|Senatus Populusque Romanus - The Senate and people of Rome. Same as for PR. Both were generally struck across the portrait (if on a coin of Nero) so as to disfigure it. By the use of this countermark Vindex was not disavowing his loyalty to Rome and its Senate, but to the contrary. It was only a repudiation of allegiance to the Emperor Nero, calling upon both the senate and people of Rome to name a worthy replacement as Emperor.|
|Greek lettering for the name Galba. Issued in lower Moesia upon the unorthodox (colonial imitation) sestertii, dupondii and asses of Nero. Used from April until about mid July, 68 CE. Like the countermarks of Vindex, it was struck across the portrait to disfigure it as much as possible.|
|Monogram for OTHO IMPERATOR. Used from January until early April 68 CE.|
|VITE monogram for Vitellius. Used from January until early April 68 CE. Struck upon the sestertii from the mint of Lugdunum as well as upon unorthodox Gallic issues.|
|Imperator Vespasian. Used by the followers of Vespasian at Antioch, upon Cistophoric silver pieces7 and upon old Republican denarii.8 June until July(?) 69 CE.|
|VESPA monogram for Vespasian. Used on dupondii and As of Nero from the mint of Lugdunum. From June until possibly December 69 CE.|
Figure 9. Obverse of a very worn colonial piece of Nero from Antioch. Circa 65-68 CE. Note that the PR countermark has been struck deliberately across the features of Nero, to deface his image.
Figure 10. Republican silver Denarius of L. FLAMINIUS CHILO struck circa 106-105 BCE. The obverse has been countermarked by the adherents of Vespasian (circa 69/70 CE) with the motto for "Imperator Vespasian." This countermark was placed upon the coin 175 years after its original minting! This gives some indication as to the life span of particular coin denominations.
Figure 11. As of Nero. Mint of Lugdunum. Struck between 66 and 68 CE. Obverse shows the (VESPA) monogram countermark for Vespasian used in 69/70 CE. It usually appears only on coins from this mint.
It is worth noting here that only upon the coins countermarked by the followers of Vindex or Galba did they strike upon the features of Nero deliberately to deface his portrait. This was because both Vindex and Galba were in revolt against Nero, whereas when Otho, Vitellius and Vespasian revolted, Nero was already dead. Ostensibly these last three named were not in revolt against Nero, only against his hated "usurpers" of power. By pairing their monograms next to the still visible portrait of Nero they were in effect trying to create that "visual" link with the legitimate, but now extinct, Julio/Claudian dynasty.
I would like to include here two unusual legionary countermarks which because of the coins they appear upon as well as their content, are linked to both the Category 3A above as well as the following Category 3B. They are:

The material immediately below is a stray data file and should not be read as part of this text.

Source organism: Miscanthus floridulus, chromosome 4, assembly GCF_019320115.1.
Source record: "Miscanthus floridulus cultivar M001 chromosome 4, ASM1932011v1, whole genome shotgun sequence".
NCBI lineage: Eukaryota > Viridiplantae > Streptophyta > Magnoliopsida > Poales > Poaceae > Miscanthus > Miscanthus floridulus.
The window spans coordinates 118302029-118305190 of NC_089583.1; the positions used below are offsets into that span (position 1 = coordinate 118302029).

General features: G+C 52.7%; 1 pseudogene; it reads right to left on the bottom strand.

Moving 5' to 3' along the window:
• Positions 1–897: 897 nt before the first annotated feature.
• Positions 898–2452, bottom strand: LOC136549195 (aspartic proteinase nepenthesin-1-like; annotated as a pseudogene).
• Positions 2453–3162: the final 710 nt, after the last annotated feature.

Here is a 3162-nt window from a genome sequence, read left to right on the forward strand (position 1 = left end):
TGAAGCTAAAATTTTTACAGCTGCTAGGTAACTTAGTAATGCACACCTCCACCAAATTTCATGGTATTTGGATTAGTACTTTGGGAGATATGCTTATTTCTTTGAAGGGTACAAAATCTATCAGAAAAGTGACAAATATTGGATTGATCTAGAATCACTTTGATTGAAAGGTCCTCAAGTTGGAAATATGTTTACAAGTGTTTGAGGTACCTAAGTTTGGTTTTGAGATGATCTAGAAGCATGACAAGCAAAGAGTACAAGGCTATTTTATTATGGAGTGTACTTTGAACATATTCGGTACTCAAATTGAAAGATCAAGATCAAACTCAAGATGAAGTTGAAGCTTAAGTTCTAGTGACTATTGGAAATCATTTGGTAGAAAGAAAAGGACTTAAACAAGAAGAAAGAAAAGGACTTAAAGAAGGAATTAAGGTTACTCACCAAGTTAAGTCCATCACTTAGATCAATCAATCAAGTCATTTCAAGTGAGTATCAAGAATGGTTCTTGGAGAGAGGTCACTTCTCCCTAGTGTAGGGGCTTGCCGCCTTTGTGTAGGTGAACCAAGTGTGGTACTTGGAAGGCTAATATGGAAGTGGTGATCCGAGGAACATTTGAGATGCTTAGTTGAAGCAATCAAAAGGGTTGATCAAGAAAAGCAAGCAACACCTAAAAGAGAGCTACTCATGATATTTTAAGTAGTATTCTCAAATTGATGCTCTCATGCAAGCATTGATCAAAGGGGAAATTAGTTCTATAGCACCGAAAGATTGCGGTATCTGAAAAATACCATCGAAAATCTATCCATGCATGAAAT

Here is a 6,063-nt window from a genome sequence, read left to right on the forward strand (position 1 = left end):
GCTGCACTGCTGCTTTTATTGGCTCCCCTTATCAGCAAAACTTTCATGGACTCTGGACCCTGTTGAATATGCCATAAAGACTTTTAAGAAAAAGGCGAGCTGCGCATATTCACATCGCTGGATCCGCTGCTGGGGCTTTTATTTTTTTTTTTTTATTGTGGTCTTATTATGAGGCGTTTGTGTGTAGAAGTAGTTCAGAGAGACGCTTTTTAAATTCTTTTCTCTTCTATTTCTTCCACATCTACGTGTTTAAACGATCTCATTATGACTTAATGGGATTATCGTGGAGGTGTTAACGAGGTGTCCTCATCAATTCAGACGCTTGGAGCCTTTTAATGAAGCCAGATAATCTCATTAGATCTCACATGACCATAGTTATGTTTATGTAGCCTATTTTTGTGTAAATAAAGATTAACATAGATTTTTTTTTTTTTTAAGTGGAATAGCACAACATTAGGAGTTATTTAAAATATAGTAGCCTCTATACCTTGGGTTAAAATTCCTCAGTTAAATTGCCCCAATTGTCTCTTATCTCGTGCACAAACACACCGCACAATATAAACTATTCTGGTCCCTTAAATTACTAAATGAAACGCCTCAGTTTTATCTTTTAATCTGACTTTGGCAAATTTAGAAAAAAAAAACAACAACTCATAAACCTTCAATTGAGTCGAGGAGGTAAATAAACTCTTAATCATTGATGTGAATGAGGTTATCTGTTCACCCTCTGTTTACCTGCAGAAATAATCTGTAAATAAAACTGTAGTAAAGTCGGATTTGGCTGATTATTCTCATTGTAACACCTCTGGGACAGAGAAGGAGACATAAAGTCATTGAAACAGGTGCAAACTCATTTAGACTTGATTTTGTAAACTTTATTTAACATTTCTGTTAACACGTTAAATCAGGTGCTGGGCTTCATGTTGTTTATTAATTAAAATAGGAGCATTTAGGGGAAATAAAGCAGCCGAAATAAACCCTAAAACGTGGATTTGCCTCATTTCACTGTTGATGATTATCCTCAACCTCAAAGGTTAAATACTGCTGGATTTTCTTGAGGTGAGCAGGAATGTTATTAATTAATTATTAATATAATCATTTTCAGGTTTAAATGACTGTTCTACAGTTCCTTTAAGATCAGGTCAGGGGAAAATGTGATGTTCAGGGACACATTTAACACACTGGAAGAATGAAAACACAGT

||Roman numeral ten with a bar across the top or bottom. Struck for the Legion X Gemina, stationed in Pannonia. It was upon coins of Nero from the mint of Lugdunum, but only after Nero's death. The Legion took no active part in the revolt of 68 CE. In July of that year they were reassigned to the province of Spain by the Emperor Galba and took no active part in the struggles for power which followed. The stamp was used sometime within the year 68/69 CE.|
||Club of Hercules(?) suspended above LVI which most likely stood for Legion VI, Victrix, from Spain which was the personal legion of Galba and was the first to declare for him. It has been found on several Gallic imitation sestertii of Claudius, as well as upon several other types. It may have originally been used to advertise the cause of Galba, but since the majority of the coins apparently available at the time were of the Emperor Claudius they were not defaced as were the coins with Nero's portrait.|
Figure 12. As of Nero. Mint of Lugdunum. Struck circa 66 to 68 CE. Obverse showing the countermark which stands for the Legion X, GEMINA, which was stationed in Pannonia during the revolt against and subsequent overthrow of Nero. It was probably employed during 68/69 CE.
Figure 13. Another Gallic imitation of a sestertius of Claudius, struck 41-65 CE. Obverse shows the unusual countermark . It probably stands for the Legion VI, Victrix from Spain.
B. Marking the "Local Colonial" coins of the provinces in which the Roman Legions were stationed with "official " Roman countermarks or with semi-official "Legionary" countermarks. This was done in order to convert them into legal tender for use by the legion stationed in each particular area.
|Typical Countermarks of Category 3B.|
||Legion X, Fretensis. Found primarily upon the local coinage of Judaea & Samaria. They are primarily connected with the Jewish wars of 66-73 CE and the following Roman occupation. There are several other well known countermarks connected with this legion. They are probably the most widely sought after legionary countermarks because of their historic interest of the tenth legion to collectors of both Jewish and Roman coins.9|
||This is one of the commonest of all Roman countermarks, either an oval or a square with a laureate head within, usually facing to the right. The head is generally intended to bear the features of the reigning emperor, but in most cases is too small to accurately identify. It is almost always found on the colonial coinage of the Roman Empire. Very old and worn coins, or coins bearing the features of recently deceased imperial family members are most frequently countermarked.|